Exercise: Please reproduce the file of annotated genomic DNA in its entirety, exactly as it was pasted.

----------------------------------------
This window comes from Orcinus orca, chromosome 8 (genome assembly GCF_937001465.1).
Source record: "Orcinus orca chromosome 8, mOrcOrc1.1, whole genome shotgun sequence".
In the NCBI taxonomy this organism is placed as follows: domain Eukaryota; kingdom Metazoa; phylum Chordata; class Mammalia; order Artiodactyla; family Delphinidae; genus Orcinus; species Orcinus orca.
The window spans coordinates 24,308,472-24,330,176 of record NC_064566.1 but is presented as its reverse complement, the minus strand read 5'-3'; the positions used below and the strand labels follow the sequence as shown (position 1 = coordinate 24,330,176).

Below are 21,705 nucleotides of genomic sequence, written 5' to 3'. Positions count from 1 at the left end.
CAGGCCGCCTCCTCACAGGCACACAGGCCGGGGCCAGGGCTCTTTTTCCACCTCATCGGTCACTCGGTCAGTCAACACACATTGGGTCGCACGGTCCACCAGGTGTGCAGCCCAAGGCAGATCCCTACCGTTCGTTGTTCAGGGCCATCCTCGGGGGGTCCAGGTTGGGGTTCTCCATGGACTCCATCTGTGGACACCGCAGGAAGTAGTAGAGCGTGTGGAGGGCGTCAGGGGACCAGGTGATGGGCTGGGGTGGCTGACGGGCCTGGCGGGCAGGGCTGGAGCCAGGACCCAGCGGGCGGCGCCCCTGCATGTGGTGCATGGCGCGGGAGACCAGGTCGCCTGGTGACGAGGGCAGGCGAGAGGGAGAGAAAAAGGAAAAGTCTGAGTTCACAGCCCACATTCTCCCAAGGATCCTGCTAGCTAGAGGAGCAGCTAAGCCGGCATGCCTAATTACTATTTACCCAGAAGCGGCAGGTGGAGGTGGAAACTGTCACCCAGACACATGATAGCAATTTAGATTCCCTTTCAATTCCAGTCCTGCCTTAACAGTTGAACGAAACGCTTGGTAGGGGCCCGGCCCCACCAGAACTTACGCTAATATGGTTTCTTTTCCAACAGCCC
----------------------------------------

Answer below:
This window comes from Orcinus orca, chromosome 8 (genome assembly GCF_937001465.1).
Source record: "Orcinus orca chromosome 8, mOrcOrc1.1, whole genome shotgun sequence".
In the NCBI taxonomy this organism is placed as follows: domain Eukaryota; kingdom Metazoa; phylum Chordata; class Mammalia; order Artiodactyla; family Delphinidae; genus Orcinus; species Orcinus orca.
The window spans coordinates 24,308,472-24,330,176 of record NC_064566.1 but is presented as its reverse complement, the minus strand read 5'-3'; the positions used below and the strand labels follow the sequence as shown (position 1 = coordinate 24,330,176).

Below are 21,705 nucleotides of genomic sequence, written 5' to 3'. Positions count from 1 at the left end.
CAGGCCGCCTCCTCACAGGCACACAGGCCGGGGCCAGGGCTCTTTTTCCACCTCATCGGTCACTCGGTCAGTCAACACACATTGGGTCGCACGGTCCACCAGGTGTGCAGCCCAAGGCAGATCCCTACCGTTCGTTGTTCAGGGCCATCCTCGGGGGGTCCAGGTTGGGGTTCTCCATGGACTCCATCTGTGGACACCGCAGGAAGTAGTAGAGCGTGTGGAGGGCGTCAGGGGACCAGGTGATGGGCTGGGGTGGCTGACGGGCCTGGCGGGCAGGGCTGGAGCCAGGACCCAGCGGGCGGCGCCCCTGCATGTGGTGCATGGCGCGGGAGACCAGGTCGCCTGGTGACGAGGGCAGGCGAGAGGGAGAGAAAAAGGAAAAGTCTGAGTTCACAGCCCACATTCTCCCAAGGATCCTGCTAGCTAGAGGAGCAGCTAAGCCGGCATGCCTAATTACTATTTACCCAGAAGCGGCAGGTGGAGGTGGAAACTGTCACCCAGACACATGATAGCAATTTAGATTCCCTTTCAATTCCAGTCCTGCCTTAACAGTTGAACGAAACGCTTGGTAGGGGCCCGGCCCCACCAGAACTTACGCTAATATGGTTTCTTTTCCAACAGCCC